then we must admit that we actually have no first-hand document from that early Jerusalem church of the first generation.10 But the very fact of Paul's vigorous collection endeavour 'for the saints in Jerusalem' (1 Cor 16:1-4; 2 Cor 8 and 9; Rom 15:25-9; cf. Gal 2:9) in the 50s seems indisputable evidence that the Christian community in Jerusalem was viewed, and probably saw itself, as in some sense the matrix of the increasingly worldwide movement.11 But this was not to last.
While we know very little of the internal development and pressures within those churches, two major socio-political events without a doubt shaped their destiny: the seige and destruction of Jerusalem by the Romans in 66-70 CE, and the crackdown against Jewish insurgency by Hadrian some sixty years later. Eusebius reports12 that the Jerusalem Christians, warned by an oracle via a revelation (apokalypsis), fled from Jerusalem before its inhabitants were locked inside for the gruelling final seige so graphically depicted by Josephus in his Bellum Judaicum.13 Eusebius says they were commanded to inhabit (oikein) Pella, a city in Perea (Transjordan, in the Roman province of Syria, and in the region of the 'Decapolis'). For him this migration (metoikizesthai) supports a theological argument that the destruction of Jerusalem was due to divine punishment on the Jews for having killed Jesus decades earlier.14 He draws upon Josephus' account of the horrific sufferings in those months to accent his argument that divine vengeance was pinpointed on Jews while Christians were providentially spared.15 Indeed, Eusebius goes so far as to say that the residency of Christians in Jerusalem earlier was what gave the city forty years of reprieve in the period between the death of Jesus and Titus' sack and seizure (HE 3.7.8), and he employs Josephus' own (variously directed) apologetic account to emphasise the many divine portents the Jews in Jerusalem had of the letter, knowledge of Pauline tradition, and improbable provenance (for the pseud-epigraphical nature of the text, see especially Dibelius, James).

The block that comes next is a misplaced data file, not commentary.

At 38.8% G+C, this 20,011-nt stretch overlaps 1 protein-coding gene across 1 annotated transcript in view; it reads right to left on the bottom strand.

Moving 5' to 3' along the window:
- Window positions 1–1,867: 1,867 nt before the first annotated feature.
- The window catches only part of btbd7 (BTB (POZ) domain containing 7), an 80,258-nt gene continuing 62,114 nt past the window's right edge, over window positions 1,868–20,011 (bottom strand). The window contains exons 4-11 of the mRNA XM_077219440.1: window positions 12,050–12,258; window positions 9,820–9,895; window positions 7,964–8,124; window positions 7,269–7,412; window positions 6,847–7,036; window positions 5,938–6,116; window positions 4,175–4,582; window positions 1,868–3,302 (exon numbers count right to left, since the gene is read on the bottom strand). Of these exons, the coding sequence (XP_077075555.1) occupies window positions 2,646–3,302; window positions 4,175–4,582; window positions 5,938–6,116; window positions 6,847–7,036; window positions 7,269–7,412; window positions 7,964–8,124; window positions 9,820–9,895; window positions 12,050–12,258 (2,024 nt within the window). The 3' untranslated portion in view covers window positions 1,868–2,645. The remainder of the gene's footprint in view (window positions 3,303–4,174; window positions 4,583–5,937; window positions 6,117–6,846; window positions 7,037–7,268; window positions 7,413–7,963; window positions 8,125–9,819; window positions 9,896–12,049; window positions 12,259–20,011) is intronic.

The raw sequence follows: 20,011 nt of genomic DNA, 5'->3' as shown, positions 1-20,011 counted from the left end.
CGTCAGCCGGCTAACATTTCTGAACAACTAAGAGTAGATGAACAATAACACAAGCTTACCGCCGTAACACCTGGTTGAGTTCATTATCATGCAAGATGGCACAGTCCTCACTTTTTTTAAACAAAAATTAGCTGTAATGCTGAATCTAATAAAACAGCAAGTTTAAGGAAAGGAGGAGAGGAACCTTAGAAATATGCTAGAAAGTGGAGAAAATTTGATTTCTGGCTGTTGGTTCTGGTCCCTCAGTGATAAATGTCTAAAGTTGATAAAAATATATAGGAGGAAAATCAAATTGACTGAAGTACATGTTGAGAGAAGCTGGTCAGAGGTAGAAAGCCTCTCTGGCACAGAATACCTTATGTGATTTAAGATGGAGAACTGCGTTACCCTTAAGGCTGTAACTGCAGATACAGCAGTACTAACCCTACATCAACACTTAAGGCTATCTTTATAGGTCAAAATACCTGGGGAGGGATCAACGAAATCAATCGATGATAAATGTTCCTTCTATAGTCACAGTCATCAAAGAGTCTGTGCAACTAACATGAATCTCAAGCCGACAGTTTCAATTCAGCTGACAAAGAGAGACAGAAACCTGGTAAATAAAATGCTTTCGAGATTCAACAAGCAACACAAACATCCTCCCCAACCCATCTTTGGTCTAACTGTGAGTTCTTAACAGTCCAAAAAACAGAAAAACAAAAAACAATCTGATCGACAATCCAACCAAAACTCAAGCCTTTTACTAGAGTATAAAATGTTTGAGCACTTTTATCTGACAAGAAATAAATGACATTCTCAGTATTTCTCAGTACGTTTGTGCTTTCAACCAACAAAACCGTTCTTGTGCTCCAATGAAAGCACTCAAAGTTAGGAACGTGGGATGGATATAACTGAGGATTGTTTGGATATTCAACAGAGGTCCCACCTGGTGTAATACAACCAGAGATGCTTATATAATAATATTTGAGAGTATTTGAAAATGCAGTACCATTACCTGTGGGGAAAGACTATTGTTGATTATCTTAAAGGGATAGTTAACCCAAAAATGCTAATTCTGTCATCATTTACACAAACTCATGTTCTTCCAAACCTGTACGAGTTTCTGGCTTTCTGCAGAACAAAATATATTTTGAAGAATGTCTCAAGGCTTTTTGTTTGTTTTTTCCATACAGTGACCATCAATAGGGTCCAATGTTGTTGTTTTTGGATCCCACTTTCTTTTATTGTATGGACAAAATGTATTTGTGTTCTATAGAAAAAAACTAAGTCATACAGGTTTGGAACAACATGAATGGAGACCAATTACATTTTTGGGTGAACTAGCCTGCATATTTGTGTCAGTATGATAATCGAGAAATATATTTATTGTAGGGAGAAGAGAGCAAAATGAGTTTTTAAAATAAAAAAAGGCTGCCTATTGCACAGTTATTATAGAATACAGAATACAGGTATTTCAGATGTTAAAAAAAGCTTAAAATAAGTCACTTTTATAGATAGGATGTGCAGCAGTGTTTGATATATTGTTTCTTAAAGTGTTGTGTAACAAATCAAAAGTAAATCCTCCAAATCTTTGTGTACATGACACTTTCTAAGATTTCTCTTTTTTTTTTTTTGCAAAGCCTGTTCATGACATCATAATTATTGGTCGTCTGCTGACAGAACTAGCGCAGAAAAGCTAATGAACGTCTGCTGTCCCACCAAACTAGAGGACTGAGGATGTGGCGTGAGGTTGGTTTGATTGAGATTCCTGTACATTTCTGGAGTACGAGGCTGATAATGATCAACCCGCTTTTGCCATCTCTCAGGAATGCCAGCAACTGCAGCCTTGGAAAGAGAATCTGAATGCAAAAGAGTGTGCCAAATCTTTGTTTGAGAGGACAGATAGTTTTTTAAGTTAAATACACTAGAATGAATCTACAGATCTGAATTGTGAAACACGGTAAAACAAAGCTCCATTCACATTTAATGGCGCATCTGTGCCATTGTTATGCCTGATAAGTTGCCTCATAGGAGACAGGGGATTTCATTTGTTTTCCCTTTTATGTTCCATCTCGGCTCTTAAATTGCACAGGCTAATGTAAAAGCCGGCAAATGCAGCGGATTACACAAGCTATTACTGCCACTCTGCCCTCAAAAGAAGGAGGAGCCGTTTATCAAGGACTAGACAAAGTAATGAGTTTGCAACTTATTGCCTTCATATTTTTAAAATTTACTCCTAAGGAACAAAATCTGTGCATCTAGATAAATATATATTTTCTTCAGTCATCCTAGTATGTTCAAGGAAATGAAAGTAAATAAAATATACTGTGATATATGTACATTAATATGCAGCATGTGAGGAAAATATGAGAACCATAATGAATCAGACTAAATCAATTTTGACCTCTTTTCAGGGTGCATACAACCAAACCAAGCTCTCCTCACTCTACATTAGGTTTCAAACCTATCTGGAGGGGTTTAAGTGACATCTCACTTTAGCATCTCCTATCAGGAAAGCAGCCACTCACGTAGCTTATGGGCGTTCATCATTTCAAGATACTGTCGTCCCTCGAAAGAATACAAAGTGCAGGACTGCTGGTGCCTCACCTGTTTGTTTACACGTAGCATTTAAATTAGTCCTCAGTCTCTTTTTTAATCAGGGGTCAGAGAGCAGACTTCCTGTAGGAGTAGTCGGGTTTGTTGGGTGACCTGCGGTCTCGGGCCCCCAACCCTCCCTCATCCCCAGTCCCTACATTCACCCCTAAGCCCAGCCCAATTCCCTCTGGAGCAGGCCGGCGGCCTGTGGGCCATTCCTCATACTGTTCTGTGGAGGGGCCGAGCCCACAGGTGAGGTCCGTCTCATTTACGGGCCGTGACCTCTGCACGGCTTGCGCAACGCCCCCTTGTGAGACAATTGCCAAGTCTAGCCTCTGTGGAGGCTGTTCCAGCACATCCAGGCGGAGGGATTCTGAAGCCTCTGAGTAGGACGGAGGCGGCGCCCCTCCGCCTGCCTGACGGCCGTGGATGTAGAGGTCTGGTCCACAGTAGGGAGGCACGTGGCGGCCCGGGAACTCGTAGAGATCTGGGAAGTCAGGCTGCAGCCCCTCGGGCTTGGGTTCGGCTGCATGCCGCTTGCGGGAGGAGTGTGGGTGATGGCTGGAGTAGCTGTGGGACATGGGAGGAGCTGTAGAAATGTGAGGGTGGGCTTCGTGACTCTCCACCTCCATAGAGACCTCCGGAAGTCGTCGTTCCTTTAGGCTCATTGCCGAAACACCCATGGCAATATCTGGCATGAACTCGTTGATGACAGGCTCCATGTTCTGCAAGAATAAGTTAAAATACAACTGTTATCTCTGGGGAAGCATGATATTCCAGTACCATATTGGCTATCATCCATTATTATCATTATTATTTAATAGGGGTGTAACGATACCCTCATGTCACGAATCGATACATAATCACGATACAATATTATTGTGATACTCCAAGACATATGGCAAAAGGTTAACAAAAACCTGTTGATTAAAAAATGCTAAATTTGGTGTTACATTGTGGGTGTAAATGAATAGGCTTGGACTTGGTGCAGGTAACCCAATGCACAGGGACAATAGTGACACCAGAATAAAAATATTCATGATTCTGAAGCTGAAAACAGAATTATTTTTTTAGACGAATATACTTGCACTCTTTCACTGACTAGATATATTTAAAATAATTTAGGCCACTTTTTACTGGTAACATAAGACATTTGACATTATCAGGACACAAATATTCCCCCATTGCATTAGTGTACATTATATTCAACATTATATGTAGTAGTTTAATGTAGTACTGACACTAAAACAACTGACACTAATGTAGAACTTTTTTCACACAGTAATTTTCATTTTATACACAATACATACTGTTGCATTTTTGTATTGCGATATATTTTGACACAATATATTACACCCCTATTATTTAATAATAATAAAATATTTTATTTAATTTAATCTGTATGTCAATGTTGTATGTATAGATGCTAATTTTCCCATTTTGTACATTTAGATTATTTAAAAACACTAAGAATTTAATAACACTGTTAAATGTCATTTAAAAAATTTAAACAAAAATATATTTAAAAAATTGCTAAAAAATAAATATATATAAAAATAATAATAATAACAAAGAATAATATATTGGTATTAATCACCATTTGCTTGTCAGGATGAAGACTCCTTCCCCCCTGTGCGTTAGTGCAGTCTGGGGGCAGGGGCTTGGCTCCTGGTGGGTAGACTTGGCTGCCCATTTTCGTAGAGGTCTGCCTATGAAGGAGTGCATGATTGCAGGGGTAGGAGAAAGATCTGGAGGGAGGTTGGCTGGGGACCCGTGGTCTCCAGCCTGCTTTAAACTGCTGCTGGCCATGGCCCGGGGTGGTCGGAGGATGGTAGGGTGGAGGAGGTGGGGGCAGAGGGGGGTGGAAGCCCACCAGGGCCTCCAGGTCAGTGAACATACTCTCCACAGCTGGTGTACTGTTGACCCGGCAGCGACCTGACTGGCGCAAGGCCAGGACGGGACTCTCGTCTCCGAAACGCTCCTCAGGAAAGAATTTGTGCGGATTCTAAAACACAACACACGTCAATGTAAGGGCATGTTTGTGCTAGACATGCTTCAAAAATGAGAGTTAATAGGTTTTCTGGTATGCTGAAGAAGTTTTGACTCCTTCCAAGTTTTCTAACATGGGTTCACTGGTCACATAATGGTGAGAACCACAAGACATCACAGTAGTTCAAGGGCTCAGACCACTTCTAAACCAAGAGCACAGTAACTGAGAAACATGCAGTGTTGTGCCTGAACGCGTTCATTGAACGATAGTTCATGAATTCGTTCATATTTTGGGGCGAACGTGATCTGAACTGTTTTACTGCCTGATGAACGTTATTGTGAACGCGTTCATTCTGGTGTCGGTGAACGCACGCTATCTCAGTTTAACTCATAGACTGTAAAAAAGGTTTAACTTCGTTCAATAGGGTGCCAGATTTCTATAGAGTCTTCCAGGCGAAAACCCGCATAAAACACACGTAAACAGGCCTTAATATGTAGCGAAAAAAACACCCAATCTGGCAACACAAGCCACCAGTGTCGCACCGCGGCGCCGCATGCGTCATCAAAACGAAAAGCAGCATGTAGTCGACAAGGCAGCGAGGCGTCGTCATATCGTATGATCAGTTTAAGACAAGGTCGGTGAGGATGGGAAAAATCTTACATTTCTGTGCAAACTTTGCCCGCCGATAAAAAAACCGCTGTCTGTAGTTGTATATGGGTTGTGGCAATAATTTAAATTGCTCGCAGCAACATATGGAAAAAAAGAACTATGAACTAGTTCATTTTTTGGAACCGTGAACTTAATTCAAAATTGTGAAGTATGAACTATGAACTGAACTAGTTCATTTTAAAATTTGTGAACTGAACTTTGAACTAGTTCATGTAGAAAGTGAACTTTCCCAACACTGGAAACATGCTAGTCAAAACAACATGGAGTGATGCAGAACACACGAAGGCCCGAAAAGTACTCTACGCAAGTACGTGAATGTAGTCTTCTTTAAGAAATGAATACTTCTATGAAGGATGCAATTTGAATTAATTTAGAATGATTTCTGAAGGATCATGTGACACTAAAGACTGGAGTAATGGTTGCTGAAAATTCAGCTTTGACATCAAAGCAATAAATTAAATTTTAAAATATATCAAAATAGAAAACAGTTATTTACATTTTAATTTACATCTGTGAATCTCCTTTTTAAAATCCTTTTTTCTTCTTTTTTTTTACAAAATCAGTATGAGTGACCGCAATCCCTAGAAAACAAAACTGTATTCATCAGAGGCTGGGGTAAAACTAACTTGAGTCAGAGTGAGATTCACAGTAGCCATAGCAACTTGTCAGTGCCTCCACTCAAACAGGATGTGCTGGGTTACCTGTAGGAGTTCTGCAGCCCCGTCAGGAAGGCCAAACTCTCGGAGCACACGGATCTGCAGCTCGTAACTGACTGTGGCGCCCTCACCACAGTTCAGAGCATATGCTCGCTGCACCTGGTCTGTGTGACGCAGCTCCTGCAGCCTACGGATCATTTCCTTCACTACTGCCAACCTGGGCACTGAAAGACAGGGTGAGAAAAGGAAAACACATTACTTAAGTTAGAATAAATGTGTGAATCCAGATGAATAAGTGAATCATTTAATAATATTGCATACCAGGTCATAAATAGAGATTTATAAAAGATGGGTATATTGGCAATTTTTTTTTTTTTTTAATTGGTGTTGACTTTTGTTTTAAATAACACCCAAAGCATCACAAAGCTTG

10 The same goes for the two epistles of Peter, both pseudepigrapha, the first of which is, like James, addressed to 'resident aliens in the diaspora' (1:1). See pt ii, ch. 4 for detailed description of the sources of'Jewish Christianity'.
12 Also references in Epiph. Pan. 29.7.7-8; 30.2.7, and Mens. 15. Koester, 'Origin and significance of the flight to Pella tradition', argues that Epiphanius was independent of Eusebius. There is also debate about whether this tradition lies behind Mark 13:14 and parallels, or was derived from it (see references in Davies and Allison, Matthew, vol. iii, 347).
14 Attridge and Hata, Eusebius, Christianity, and Judaism; Grant, Eusebius as church historian.
15 On how Josephus becomes a crucial source (ironically towards a supercessionist, anti-Judaistic theological agenda) for patristic sources, see Schreckenberg, 'Josephus in early Christian literature'; Hardwick, Josephus as an historical source.
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